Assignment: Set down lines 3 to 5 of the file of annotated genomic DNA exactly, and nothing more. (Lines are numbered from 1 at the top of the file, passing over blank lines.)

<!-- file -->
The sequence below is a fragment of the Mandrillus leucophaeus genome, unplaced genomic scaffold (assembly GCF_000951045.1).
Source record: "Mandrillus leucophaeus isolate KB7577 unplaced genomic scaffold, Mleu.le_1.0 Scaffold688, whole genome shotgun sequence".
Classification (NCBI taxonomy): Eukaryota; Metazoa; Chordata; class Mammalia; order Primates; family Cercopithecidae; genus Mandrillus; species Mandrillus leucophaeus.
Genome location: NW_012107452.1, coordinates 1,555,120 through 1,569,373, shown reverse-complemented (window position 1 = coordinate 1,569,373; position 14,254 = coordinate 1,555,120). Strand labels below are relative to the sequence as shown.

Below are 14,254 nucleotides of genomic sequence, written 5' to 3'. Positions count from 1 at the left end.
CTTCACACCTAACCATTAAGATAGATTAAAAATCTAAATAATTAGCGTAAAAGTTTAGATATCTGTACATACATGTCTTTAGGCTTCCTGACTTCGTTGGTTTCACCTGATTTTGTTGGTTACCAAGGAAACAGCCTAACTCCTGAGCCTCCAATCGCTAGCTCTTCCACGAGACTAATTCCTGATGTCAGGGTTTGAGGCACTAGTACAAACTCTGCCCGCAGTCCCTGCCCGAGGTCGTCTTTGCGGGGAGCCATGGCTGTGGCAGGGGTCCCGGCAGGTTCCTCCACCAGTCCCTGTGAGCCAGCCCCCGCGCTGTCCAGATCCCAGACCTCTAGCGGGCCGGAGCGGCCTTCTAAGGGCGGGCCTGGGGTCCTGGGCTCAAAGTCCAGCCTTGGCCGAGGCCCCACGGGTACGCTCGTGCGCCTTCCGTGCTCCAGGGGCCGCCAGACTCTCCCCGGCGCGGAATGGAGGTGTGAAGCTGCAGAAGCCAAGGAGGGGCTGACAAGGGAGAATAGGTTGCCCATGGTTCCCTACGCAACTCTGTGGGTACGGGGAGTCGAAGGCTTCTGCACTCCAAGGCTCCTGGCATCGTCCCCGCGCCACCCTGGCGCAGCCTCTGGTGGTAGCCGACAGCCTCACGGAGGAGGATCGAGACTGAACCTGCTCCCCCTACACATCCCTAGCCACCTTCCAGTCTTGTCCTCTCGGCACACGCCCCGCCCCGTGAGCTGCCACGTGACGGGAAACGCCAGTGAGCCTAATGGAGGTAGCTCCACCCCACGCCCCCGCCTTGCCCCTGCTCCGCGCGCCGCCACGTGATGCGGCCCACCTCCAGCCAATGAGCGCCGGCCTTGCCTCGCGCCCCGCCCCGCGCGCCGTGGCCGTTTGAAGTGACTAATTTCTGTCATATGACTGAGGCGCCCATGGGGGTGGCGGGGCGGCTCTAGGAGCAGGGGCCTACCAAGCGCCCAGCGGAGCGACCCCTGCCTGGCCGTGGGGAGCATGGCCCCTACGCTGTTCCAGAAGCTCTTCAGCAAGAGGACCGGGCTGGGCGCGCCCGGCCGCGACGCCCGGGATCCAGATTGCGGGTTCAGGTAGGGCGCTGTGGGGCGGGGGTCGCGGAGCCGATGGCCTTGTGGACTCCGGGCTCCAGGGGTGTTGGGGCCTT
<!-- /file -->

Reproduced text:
Classification (NCBI taxonomy): Eukaryota; Metazoa; Chordata; class Mammalia; order Primates; family Cercopithecidae; genus Mandrillus; species Mandrillus leucophaeus.
Genome location: NW_012107452.1, coordinates 1,555,120 through 1,569,373, shown reverse-complemented (window position 1 = coordinate 1,569,373; position 14,254 = coordinate 1,555,120). Strand labels below are relative to the sequence as shown.

Below are 14,254 nucleotides of genomic sequence, written 5' to 3'. Positions count from 1 at the left end.